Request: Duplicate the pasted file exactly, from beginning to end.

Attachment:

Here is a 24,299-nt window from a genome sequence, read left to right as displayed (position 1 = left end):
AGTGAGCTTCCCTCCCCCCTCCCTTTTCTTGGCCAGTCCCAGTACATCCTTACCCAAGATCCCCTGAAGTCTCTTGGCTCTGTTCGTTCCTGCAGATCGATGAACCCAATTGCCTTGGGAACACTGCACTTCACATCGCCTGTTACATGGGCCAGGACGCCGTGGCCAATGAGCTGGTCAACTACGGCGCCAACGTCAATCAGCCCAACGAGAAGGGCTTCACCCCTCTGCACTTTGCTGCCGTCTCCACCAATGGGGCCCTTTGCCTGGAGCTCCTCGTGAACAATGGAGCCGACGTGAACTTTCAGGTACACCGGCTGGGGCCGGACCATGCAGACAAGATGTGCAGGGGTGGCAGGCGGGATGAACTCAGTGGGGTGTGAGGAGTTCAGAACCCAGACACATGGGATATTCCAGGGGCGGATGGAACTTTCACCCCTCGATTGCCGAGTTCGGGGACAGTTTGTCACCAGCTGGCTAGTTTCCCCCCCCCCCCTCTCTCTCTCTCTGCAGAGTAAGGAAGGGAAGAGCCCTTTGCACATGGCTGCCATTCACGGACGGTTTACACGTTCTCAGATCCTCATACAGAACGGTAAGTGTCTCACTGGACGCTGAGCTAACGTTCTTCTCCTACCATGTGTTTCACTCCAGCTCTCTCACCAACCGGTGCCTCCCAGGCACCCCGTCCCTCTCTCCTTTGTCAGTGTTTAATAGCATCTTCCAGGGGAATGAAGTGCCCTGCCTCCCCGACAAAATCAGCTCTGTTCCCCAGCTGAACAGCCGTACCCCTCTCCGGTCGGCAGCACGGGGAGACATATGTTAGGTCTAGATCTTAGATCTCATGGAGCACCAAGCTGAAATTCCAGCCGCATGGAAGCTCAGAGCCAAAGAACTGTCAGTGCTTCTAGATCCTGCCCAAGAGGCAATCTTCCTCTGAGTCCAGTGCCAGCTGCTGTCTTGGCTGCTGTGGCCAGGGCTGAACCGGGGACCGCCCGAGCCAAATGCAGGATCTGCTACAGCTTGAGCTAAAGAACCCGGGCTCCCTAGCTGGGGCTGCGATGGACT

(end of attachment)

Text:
Here is a 24,299-nt window from a genome sequence, read left to right as displayed (position 1 = left end):
AGTGAGCTTCCCTCCCCCCTCCCTTTTCTTGGCCAGTCCCAGTACATCCTTACCCAAGATCCCCTGAAGTCTCTTGGCTCTGTTCGTTCCTGCAGATCGATGAACCCAATTGCCTTGGGAACACTGCACTTCACATCGCCTGTTACATGGGCCAGGACGCCGTGGCCAATGAGCTGGTCAACTACGGCGCCAACGTCAATCAGCCCAACGAGAAGGGCTTCACCCCTCTGCACTTTGCTGCCGTCTCCACCAATGGGGCCCTTTGCCTGGAGCTCCTCGTGAACAATGGAGCCGACGTGAACTTTCAGGTACACCGGCTGGGGCCGGACCATGCAGACAAGATGTGCAGGGGTGGCAGGCGGGATGAACTCAGTGGGGTGTGAGGAGTTCAGAACCCAGACACATGGGATATTCCAGGGGCGGATGGAACTTTCACCCCTCGATTGCCGAGTTCGGGGACAGTTTGTCACCAGCTGGCTAGTTTCCCCCCCCCCCCTCTCTCTCTCTCTGCAGAGTAAGGAAGGGAAGAGCCCTTTGCACATGGCTGCCATTCACGGACGGTTTACACGTTCTCAGATCCTCATACAGAACGGTAAGTGTCTCACTGGACGCTGAGCTAACGTTCTTCTCCTACCATGTGTTTCACTCCAGCTCTCTCACCAACCGGTGCCTCCCAGGCACCCCGTCCCTCTCTCCTTTGTCAGTGTTTAATAGCATCTTCCAGGGGAATGAAGTGCCCTGCCTCCCCGACAAAATCAGCTCTGTTCCCCAGCTGAACAGCCGTACCCCTCTCCGGTCGGCAGCACGGGGAGACATATGTTAGGTCTAGATCTTAGATCTCATGGAGCACCAAGCTGAAATTCCAGCCGCATGGAAGCTCAGAGCCAAAGAACTGTCAGTGCTTCTAGATCCTGCCCAAGAGGCAATCTTCCTCTGAGTCCAGTGCCAGCTGCTGTCTTGGCTGCTGTGGCCAGGGCTGAACCGGGGACCGCCCGAGCCAAATGCAGGATCTGCTACAGCTTGAGCTAAAGAACCCGGGCTCCCTAGCTGGGGCTGCGATGGACT